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Axes Bold as Love: The Gear of Experience Hendrix Tour 2010

PG goes behind the scenes on the Experience Hendrix Tour to talk gear with the gods and demigods of guitar

Photography by Chris Kies

Tribute tours. The idea isn’t exactly revolutionary. If you live near a city of significant size, it’s probably normal to see everything from Beatles, Pink Floyd, and Queen tribute bands, Elvis impersonators, Django Reinhardt festivals, and Van Halen cover bands pass through at any time of the year. But there’s only one tour with the kind of cachet to prompt the gods of guitar to kneel down in mutual reverence: The Experience Hendrix Tribute Tour.

This year marks the fourth that the all-star concert traveled the US to celebrate the short but revolutionary career of James Marshall Hendrix. The first incarnation of the idea was the Jimi Hendrix Electric Guitar Festival, the headlining attraction at Seattle’s 1995 Bumbershoot festival. The festival was held again in 1998, and it was followed by two Jimi Hendrix Electric Guitar Competition tours, and then three all-star tribute tours under the Experience Hendrix moniker. This year’s tour included guitarists who inspired Hendrix—Hubert Sumlin (who gained fame in 1955 as Howlin’ Wolf’s sideman)—those who actually knew Hendrix—Billy Cox and Ernie Isley—and big-name ax slingers whose styles simply wouldn’t exist as we know them if it weren’t for Hendrix’s influence—Eric Johnson, Joe Satriani, Kenny Wayne Shepherd, Jonny Lang, Robert Randolph, Brad Whitford, Vernon Reid, and Susan Tedeschi. But while this who’s-who lineup of guitar gods and demigods joined the tour to honor the original Voodoo Chile, they all did so in true Hendrix fashion—by flying the flag of their own uniqueness high the way Jimi would’ve wanted them to.

When you combine their incredible playing with the fact that we—and you—are as gaga for gear as they are, it was a no-brainer that PG had to check in with them. So our team packed up the cameras and mics to head north and go behind the scenes at the March 21st show in Milwaukee, Wisconsin. There we got the lowdown on all the guitars, amps, and effects being used to revere Jimi and his legendary tones.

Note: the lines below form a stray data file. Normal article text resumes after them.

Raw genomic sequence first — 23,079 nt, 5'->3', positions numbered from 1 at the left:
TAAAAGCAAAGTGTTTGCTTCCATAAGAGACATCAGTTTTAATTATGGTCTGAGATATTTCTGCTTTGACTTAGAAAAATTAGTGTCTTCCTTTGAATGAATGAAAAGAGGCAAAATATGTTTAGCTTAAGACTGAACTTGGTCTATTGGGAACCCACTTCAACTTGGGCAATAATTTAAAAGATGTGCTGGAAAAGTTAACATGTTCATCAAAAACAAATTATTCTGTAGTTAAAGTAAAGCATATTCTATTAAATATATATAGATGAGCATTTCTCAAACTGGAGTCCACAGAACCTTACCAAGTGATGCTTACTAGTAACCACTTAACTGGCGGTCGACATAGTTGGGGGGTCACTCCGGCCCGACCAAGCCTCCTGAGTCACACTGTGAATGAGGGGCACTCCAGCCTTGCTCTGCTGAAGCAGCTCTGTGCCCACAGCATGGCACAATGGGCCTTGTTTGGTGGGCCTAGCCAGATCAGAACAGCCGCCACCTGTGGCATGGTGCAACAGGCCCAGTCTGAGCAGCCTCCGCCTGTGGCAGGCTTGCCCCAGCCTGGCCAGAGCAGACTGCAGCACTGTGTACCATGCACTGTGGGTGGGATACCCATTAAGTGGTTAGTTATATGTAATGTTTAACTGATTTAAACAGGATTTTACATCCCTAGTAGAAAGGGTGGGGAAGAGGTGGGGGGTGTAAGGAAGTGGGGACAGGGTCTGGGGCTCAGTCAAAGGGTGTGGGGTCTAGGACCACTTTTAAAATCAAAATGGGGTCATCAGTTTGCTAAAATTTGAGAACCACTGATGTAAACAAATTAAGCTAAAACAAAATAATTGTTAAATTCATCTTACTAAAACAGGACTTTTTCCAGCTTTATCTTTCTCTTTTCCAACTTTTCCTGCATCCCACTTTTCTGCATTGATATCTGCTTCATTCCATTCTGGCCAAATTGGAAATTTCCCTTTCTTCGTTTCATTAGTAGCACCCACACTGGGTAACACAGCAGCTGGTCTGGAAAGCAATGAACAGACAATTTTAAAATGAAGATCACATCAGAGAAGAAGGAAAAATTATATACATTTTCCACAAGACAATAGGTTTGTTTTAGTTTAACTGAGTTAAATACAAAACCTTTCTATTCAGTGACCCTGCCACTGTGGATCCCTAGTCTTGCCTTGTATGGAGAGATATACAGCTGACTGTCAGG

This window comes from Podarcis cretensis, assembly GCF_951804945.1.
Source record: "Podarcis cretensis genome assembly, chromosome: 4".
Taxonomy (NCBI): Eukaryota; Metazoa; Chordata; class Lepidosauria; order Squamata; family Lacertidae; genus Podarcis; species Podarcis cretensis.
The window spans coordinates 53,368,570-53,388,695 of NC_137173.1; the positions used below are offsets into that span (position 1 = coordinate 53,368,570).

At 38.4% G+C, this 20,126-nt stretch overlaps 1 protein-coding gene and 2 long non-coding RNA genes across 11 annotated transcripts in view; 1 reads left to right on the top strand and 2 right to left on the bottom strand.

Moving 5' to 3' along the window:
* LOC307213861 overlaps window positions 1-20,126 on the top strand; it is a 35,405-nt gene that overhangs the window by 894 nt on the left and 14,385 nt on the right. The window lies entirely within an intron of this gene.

But we soon realized we had to talk about more than just the gear. It was also about the relationship these guitarists had with their gear—how they got their known tones—as well as how they approached the daunting task of covering Hendrix properly. Some used Strats, Marshalls, and vintage effects, while others used the same gear they’ve been using for years. But no matter the formula, the result was original and unique renditions of tunes from Hendrix’s illustrious catalog.

The following pages chronicle our fly-on-the-wall encounters during the soundchecks, backstage hangs, and the epic performances that night in Milwaukee. For one night, Jimi was alive and well in the form of 10 guitarists sharing a stage to achieve a single goal—to experience Hendrix:

Billy Cox

Pictured here with his well-worn ‘70s Fender Jazz bass, Cox opened the show with the famed Ernie Isley on guitar. Double Trouble drummer Chris Layton joined them for a great rendition of “Stone Free.”

Out of everyone in the 2010 Experience Hendrix lineup, none had a closer relationship to Hendrix than Billy Cox. They met at Fort Campbell in Kentucky in the early ’60s when they enlisted in the US Army. Cox was Hendrix’s original choice for the bassist slot in the Experience, but Cox had several other musical projects going at the time so he declined. History would eventually be made when Hendrix and Cox reunited to form Band of Gypsys. The combination of the two, with the late Buddy Miles on drums, gave the world some of Hendrix’s best compositions, including “Machine Gun” and “Changes.”

Cox ripped through the Milwaukee set with cuts like “Stone Free,” “Message to Love,” “Them Changes,” and the closing “Red House” using a classic combination of a ’70s Fender Jazz bass rumbling through an Ampeg SVT Classic head and a matching Ampeg 8x10 cabinet. The setup was simple yet legendary, just like Cox’s thumping bass work.

Cox’s amp setup consisted of an Ampeg SVT Classic tube head with a matching Ampeg 8x10 cabinet.

Ernie Isley

Ernie Isley started off the Milwaukee show by playing “Stone Free” on his Custom Shop Strat. His pedalboard included a Dunlop Rotovibe, Voodoo Lab Proctavia, Boss BF-2 Flanger, ProCo Rat, and a Dunlop Crybaby wah.

Of all the guitarists on the tour, Ernie Isley holds one distinction none of the others can claim. Isley—who first found wide exposure as the guitarist for famed R&B/funk band the Isley Brothers—watched Saturday-morning cartoons with Jimi. As Isley described during his three-song set—which included “Stone Free” and “Message to Love” with Cox, as well as “Manic Depression”—he knew Hendrix before all the funky outfits and guitar antics, back when Hendrix was an Isley Brothers sideman. He recalled how he knew Hendrix would become something remarkable.

In fact, before each song in his set, Isley waxed poetic about Hendrix. He first remembered Hendrix getting a white Strat, just after joining his brothers’ band, and then he recalled seeing Hendrix after his first stint in England, dressed, as he said, like a carnival performer with bell-bottoms and several rings. But what really struck us was Isley’s last story. He remembered when Hendrix stayed at his family’s house for weeks on end and how he’d never be without that white Strat. How Hendrix would hunch over that Strat for endless hours, crafting licks and chord progressions. Isley mimicked a few of the licks on guitar while telling the story—some were unfamiliar, others recognizable. Isley then paused, looked up at the heavens, and said he recalled one riff more than the other. Then he launched into one of the most inspiring performances of the show. We won’t ever hear “Manic Depression” without thinking of that night.